If you have money to throw at the problem, one thing that's been helpful for me is subletting therapist's office a few days per week (e.g. every Tuesday) to have a dedicated work space. Therapy offices are furnished, quiet, have internet, access to a kitchen space, and are basically empty right now. A simple search for "psychotherapy office" on craigslist brought up a bunch of listings in my area.
posted by marbb at 11:56 AM on August 12, 2020

Two things I don’t see above (I skimmed so apologies if I missed them):

1. Walk to work. I walk around my block to start my work day.
2. When doing heads down work create an appropriate music track. I use “atmospheric movie soundtrack music” but ymmv. This helps me get in the zone and using the basically same playlist has created a Pavlovian response.
posted by warriorqueen at 2:29 PM on August 12, 2020 [3 favorites]

This isn't answering your stated question, but despite that I'm going to recommend reading Ada Palmer's disabilty-informed recommendations in addition to others.

Pull quote:
The true fact (historian here, this is my period!) is that Newton did theorize gravity while quarantining, but didn’t have library access, and while he was testing the theory he didn’t have some of the constants he needed (sizes, masses), so he tried to work from memory, got one wrong, did all the math, and concluded that he was wrong and the gravity + ellipses thing didn’t work. He stuck it in a drawer. It was only years later when a friend asked him about Kepler’s ellipses that he pulled the old notes back out of the drawer to show the friend, and the friend spotted the error, they redid the math, and then developed the theory of gravity. Together, with full library access, when things were normal after the pandemic.
posted by away for regrooving at 12:46 AM on August 13, 2020 [3 favorites]

-working hours. Set them and keep them. Make sure/try to ensure others LET you keep them. Context switching is a bitch of an overhead.

-actually prepare for and then start work. Commuting to the office (and the inverse, coming back) put you into/release you from a mindset. You don't have that, now. So set your alarm every day, shower, dress for work. Yeah, WFH. Yeah, no pants. But dress just a bit differently so that you know you're "at work". And take it off when done. Wearing pants (or socks/shoes/shirt) == work, removing them == not work. This allows for mental release. And a signal to those at home that you are in 'work mode'.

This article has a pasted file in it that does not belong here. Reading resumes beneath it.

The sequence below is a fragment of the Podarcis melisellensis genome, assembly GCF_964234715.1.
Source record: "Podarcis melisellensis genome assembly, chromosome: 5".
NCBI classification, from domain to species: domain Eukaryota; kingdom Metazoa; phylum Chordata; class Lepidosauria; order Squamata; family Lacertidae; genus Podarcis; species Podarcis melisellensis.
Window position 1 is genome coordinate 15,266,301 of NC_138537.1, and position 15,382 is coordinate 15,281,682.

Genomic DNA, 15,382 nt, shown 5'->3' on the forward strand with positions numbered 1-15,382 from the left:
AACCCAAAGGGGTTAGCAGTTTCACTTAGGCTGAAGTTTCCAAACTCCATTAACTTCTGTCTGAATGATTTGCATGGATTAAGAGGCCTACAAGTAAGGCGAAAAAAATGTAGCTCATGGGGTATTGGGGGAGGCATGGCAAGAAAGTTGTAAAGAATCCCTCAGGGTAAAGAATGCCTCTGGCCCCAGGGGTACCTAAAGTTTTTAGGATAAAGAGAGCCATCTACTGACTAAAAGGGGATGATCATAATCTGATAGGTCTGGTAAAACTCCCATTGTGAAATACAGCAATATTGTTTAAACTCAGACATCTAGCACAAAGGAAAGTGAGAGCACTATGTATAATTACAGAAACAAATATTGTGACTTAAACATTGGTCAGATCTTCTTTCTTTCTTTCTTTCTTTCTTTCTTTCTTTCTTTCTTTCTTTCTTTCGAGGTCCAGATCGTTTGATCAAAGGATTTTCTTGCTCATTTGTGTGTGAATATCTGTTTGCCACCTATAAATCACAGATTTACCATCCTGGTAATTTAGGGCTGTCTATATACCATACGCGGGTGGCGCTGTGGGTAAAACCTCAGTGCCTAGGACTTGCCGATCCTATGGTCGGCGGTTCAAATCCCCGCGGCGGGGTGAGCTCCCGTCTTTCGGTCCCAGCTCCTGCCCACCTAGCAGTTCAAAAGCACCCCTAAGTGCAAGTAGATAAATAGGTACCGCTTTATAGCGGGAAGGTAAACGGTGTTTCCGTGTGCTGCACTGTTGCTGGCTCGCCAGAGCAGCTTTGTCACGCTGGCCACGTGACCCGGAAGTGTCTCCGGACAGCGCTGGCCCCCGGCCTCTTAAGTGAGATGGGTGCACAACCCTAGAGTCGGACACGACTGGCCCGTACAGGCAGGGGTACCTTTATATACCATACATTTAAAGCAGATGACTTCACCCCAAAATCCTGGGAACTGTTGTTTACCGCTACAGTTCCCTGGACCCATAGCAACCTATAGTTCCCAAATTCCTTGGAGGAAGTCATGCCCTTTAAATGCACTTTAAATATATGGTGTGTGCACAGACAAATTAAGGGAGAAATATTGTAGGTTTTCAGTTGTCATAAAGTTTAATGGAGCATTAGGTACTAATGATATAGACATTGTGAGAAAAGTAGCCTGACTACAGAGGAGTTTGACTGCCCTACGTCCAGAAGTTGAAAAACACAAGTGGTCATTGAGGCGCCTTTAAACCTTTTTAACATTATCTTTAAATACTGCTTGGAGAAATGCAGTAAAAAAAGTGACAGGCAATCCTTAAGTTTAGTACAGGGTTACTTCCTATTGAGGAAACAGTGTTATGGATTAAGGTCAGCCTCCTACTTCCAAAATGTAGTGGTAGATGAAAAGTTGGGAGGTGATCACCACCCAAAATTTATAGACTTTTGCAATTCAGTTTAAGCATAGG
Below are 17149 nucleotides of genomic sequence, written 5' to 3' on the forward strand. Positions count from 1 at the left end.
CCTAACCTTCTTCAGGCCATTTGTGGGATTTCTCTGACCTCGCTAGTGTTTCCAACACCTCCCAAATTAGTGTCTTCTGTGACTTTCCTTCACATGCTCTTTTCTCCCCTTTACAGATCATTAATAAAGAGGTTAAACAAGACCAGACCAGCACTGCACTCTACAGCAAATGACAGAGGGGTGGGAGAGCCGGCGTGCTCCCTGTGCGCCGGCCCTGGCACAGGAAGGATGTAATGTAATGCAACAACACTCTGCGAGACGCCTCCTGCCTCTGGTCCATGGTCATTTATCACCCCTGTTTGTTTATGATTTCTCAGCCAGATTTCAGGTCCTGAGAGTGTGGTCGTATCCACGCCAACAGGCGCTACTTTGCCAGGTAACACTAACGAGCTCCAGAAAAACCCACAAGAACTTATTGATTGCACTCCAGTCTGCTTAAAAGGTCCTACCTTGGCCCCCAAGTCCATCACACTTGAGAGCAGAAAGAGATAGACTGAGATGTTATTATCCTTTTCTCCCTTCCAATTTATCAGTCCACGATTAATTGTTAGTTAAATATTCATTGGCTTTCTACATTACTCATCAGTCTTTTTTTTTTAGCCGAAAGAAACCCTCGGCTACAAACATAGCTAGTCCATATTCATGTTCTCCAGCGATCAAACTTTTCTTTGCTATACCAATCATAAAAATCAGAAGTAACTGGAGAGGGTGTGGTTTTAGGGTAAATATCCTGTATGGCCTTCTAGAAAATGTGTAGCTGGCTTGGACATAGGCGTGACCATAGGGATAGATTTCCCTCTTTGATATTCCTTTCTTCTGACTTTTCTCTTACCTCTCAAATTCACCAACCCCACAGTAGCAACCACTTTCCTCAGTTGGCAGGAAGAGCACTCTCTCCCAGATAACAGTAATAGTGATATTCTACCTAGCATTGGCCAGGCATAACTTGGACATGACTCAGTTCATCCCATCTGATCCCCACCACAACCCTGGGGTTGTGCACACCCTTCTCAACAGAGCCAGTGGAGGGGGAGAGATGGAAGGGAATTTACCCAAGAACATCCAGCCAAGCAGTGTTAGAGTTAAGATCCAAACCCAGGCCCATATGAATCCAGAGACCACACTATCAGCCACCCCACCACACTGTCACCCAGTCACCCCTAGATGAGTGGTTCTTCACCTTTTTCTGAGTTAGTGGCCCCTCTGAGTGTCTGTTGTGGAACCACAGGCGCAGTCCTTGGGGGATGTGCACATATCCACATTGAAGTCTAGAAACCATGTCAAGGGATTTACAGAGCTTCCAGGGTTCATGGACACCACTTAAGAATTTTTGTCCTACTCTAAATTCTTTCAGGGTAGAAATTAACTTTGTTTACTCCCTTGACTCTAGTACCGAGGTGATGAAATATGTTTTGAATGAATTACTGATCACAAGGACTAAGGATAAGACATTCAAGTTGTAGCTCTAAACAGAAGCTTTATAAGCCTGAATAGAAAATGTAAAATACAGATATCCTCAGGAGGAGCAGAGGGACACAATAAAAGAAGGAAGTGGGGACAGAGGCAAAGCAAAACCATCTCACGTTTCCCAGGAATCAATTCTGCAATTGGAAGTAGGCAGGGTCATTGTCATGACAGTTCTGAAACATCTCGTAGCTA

-create a schedule that works for you ... and then stick to it. You're at home. Start later, extend lunch, then work later, if that works for you. Or start normal, have shorter lunch, stop earlier. Whatever. But stick to it. And office time is office time. Lunch/coffee breaks is your own time. But try to do the same every day (it's like sleep hygiene).

-If possible, have a separate workspace. Again, it's like sleep hygiene: only use the bed for sleep and your body/mind will associate it with sleep and that is what you will do there. Maybe have a 'work position' at one end of the table and only sit at that place when you are working.

-take some time to decompress after work. When you take off those shoes/shirt/socks to denote you're off work ... do something for yourself, without other people. Take a halfhour shit with a book. Run. Bike. Whatever. Just have some 'me' time.

>but I don't want to! I'll be even unhappier. I just want to work effectively, because being productive will make me happy and hopeful, and there's not much else in my life that will right now.

-Seriously consider you might be heading for burn-out. Be VERY careful. Talk to a professional. You might need a month off. Even if you don't want to.
posted by MacD at 4:02 PM on August 13, 2020